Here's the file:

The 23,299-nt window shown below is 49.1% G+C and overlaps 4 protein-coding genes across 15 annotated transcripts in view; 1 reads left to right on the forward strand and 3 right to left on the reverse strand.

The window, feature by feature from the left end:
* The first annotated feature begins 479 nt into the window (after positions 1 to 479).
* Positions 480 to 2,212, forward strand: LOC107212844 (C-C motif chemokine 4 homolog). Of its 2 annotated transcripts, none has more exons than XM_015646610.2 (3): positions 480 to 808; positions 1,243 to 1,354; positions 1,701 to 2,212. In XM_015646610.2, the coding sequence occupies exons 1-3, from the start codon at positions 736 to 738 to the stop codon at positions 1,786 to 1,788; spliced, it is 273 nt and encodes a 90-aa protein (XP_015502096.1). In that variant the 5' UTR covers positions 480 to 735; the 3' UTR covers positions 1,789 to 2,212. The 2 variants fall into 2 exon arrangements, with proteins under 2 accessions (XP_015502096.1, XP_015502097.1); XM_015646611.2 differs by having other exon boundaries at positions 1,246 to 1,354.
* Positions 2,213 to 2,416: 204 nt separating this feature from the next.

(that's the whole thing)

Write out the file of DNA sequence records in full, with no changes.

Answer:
The 23,299-nt window shown below is 49.1% G+C and overlaps 4 protein-coding genes across 15 annotated transcripts in view; 1 reads left to right on the forward strand and 3 right to left on the reverse strand.

The window, feature by feature from the left end:
* The first annotated feature begins 479 nt into the window (after positions 1 to 479).
* Positions 480 to 2,212, forward strand: LOC107212844 (C-C motif chemokine 4 homolog). Of its 2 annotated transcripts, none has more exons than XM_015646610.2 (3): positions 480 to 808; positions 1,243 to 1,354; positions 1,701 to 2,212. In XM_015646610.2, the coding sequence occupies exons 1-3, from the start codon at positions 736 to 738 to the stop codon at positions 1,786 to 1,788; spliced, it is 273 nt and encodes a 90-aa protein (XP_015502096.1). In that variant the 5' UTR covers positions 480 to 735; the 3' UTR covers positions 1,789 to 2,212. The 2 variants fall into 2 exon arrangements, with proteins under 2 accessions (XP_015502096.1, XP_015502097.1); XM_015646611.2 differs by having other exon boundaries at positions 1,246 to 1,354.
* Positions 2,213 to 2,416: 204 nt separating this feature from the next.